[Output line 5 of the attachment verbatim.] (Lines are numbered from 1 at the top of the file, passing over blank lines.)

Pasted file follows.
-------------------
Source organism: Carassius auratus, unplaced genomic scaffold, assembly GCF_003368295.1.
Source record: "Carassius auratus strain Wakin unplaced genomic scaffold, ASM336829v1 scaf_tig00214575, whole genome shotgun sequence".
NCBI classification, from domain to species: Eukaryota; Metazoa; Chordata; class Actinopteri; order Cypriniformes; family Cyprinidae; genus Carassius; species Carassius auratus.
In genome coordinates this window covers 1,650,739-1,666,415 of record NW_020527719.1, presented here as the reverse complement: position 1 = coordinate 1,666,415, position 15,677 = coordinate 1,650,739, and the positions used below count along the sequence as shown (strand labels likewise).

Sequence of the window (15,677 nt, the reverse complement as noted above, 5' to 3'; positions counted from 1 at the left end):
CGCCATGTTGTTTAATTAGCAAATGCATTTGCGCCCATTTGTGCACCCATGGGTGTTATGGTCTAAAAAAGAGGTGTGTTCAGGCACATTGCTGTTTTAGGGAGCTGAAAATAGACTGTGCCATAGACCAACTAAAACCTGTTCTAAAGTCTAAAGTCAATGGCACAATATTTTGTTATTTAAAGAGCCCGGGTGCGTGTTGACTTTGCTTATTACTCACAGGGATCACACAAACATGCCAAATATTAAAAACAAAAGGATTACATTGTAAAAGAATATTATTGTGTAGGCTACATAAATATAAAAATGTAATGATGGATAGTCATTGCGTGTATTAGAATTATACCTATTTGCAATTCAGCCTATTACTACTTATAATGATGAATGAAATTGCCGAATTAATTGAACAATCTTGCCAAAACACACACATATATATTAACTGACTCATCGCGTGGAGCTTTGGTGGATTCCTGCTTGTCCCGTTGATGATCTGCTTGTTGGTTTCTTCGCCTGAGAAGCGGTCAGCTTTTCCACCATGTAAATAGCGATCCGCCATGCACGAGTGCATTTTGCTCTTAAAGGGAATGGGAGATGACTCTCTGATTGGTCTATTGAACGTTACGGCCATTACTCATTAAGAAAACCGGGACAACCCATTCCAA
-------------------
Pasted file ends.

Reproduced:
Sequence of the window (15,677 nt, the reverse complement as noted above, 5' to 3'; positions counted from 1 at the left end):